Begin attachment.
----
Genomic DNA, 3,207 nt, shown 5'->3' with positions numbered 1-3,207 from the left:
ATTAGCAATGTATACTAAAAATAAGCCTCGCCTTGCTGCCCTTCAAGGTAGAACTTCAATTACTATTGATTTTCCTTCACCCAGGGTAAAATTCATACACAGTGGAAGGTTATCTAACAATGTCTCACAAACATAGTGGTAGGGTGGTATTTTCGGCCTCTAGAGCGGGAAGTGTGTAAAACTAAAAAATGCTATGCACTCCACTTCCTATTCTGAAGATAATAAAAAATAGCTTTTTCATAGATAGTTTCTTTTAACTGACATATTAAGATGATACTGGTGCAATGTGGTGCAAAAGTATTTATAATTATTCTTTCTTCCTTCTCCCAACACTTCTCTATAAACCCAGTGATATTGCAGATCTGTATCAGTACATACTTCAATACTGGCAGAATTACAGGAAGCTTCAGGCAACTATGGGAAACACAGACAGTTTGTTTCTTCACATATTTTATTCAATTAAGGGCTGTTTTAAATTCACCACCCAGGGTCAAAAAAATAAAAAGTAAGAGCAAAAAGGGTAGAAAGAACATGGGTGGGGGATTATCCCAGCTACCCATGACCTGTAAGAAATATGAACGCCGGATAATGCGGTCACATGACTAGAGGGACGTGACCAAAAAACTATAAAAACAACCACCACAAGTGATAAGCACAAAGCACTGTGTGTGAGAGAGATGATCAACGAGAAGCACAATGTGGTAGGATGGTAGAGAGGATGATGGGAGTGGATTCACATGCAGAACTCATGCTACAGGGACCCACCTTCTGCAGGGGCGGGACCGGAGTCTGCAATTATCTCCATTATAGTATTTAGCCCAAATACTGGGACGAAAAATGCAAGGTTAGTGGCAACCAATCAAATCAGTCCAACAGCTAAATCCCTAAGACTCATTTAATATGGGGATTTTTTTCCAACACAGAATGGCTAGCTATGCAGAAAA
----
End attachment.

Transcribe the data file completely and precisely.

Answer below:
Genomic DNA, 3,207 nt, shown 5'->3' with positions numbered 1-3,207 from the left:
ATTAGCAATGTATACTAAAAATAAGCCTCGCCTTGCTGCCCTTCAAGGTAGAACTTCAATTACTATTGATTTTCCTTCACCCAGGGTAAAATTCATACACAGTGGAAGGTTATCTAACAATGTCTCACAAACATAGTGGTAGGGTGGTATTTTCGGCCTCTAGAGCGGGAAGTGTGTAAAACTAAAAAATGCTATGCACTCCACTTCCTATTCTGAAGATAATAAAAAATAGCTTTTTCATAGATAGTTTCTTTTAACTGACATATTAAGATGATACTGGTGCAATGTGGTGCAAAAGTATTTATAATTATTCTTTCTTCCTTCTCCCAACACTTCTCTATAAACCCAGTGATATTGCAGATCTGTATCAGTACATACTTCAATACTGGCAGAATTACAGGAAGCTTCAGGCAACTATGGGAAACACAGACAGTTTGTTTCTTCACATATTTTATTCAATTAAGGGCTGTTTTAAATTCACCACCCAGGGTCAAAAAAATAAAAAGTAAGAGCAAAAAGGGTAGAAAGAACATGGGTGGGGGATTATCCCAGCTACCCATGACCTGTAAGAAATATGAACGCCGGATAATGCGGTCACATGACTAGAGGGACGTGACCAAAAAACTATAAAAACAACCACCACAAGTGATAAGCACAAAGCACTGTGTGTGAGAGAGATGATCAACGAGAAGCACAATGTGGTAGGATGGTAGAGAGGATGATGGGAGTGGATTCACATGCAGAACTCATGCTACAGGGACCCACCTTCTGCAGGGGCGGGACCGGAGTCTGCAATTATCTCCATTATAGTATTTAGCCCAAATACTGGGACGAAAAATGCAAGGTTAGTGGCAACCAATCAAATCAGTCCAACAGCTAAATCCCTAAGACTCATTTAATATGGGGATTTTTTTCCAACACAGAATGGCTAGCTATGCAGAAAA